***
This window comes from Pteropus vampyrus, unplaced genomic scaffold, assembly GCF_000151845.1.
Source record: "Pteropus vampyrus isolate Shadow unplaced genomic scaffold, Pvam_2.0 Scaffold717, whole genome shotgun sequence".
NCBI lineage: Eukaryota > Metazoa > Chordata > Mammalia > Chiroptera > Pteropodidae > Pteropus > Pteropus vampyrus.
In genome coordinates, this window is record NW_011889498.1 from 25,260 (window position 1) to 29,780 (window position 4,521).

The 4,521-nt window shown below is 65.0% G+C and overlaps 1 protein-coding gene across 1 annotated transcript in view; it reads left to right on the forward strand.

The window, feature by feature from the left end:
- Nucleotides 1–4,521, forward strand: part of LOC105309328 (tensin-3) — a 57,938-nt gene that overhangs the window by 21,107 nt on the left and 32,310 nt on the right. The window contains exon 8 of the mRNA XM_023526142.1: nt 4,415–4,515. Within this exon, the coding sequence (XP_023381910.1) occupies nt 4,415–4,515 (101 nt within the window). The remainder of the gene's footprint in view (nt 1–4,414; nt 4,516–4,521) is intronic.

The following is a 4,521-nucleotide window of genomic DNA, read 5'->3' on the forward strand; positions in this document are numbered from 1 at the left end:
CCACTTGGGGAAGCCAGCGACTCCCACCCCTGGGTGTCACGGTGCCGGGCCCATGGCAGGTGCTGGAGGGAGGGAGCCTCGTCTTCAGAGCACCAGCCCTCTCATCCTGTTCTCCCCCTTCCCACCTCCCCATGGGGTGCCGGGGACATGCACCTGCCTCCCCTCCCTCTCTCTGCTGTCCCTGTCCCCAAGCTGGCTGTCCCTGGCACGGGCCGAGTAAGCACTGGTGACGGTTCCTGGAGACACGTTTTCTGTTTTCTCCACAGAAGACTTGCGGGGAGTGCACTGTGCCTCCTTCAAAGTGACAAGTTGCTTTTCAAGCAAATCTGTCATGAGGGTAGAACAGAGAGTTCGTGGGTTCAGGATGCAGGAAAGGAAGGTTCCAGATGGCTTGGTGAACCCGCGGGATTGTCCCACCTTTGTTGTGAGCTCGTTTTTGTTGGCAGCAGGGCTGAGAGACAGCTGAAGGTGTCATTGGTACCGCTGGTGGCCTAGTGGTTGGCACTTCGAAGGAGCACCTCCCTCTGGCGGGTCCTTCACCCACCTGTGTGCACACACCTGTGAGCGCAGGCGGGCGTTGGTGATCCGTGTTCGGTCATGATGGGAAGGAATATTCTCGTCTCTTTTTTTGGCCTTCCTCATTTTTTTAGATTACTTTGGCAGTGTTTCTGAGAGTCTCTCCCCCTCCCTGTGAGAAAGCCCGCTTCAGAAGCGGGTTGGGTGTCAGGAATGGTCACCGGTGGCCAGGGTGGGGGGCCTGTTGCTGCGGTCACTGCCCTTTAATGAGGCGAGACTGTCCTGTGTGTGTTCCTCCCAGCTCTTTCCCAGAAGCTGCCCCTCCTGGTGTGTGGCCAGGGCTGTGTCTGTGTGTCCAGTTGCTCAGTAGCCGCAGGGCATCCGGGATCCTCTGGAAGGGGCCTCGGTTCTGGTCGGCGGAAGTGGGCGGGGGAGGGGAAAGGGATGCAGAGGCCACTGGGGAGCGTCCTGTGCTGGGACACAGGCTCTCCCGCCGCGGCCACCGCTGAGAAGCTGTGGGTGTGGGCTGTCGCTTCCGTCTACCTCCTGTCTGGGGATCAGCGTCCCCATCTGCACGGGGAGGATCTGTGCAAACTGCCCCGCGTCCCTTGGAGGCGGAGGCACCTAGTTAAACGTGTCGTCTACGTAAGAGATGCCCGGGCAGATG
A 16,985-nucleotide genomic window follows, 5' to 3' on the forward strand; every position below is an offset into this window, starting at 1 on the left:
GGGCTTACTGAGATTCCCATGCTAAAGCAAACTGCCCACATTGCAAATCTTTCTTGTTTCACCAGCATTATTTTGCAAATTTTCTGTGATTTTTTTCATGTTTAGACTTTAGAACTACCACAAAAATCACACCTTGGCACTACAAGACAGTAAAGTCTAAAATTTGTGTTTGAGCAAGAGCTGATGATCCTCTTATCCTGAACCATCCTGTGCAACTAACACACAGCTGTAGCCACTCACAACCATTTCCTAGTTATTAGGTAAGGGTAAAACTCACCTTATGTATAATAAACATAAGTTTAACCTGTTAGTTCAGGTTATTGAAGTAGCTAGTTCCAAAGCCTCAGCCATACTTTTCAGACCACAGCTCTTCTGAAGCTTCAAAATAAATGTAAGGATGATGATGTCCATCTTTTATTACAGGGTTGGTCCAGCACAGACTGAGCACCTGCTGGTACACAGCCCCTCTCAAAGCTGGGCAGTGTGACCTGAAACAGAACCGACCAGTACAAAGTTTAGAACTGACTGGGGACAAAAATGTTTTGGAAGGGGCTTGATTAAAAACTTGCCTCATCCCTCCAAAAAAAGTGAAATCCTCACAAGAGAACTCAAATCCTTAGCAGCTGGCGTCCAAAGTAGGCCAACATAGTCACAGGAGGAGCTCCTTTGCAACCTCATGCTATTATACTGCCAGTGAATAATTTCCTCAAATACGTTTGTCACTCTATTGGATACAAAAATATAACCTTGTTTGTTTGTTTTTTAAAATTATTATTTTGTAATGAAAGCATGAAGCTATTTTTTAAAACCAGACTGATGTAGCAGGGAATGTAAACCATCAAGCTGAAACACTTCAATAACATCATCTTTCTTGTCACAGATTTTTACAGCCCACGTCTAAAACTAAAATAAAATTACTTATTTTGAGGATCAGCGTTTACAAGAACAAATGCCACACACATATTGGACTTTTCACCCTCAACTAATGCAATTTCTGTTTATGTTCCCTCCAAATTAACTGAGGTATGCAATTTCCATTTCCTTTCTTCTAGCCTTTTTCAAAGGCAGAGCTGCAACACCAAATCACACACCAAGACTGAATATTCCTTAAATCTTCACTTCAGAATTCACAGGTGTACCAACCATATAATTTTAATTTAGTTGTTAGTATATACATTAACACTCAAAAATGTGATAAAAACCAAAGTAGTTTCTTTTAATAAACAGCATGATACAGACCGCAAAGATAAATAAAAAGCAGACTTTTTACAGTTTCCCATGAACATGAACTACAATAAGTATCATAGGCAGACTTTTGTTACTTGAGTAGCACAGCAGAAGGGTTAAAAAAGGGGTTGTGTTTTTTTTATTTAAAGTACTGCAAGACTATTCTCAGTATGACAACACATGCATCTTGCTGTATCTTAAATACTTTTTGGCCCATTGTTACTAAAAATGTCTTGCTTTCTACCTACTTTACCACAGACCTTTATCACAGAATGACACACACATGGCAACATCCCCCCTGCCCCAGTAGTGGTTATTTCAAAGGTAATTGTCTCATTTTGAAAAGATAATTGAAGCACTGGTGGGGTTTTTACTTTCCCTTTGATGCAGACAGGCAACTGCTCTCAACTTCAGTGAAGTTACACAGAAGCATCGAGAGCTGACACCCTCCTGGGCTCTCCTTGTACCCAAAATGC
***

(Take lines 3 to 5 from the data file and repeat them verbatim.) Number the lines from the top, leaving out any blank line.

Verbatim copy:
NCBI lineage: Eukaryota > Metazoa > Chordata > Mammalia > Chiroptera > Pteropodidae > Pteropus > Pteropus vampyrus.
In genome coordinates, this window is record NW_011889498.1 from 25,260 (window position 1) to 29,780 (window position 4,521).

The 4,521-nt window shown below is 65.0% G+C and overlaps 1 protein-coding gene across 1 annotated transcript in view; it reads left to right on the forward strand.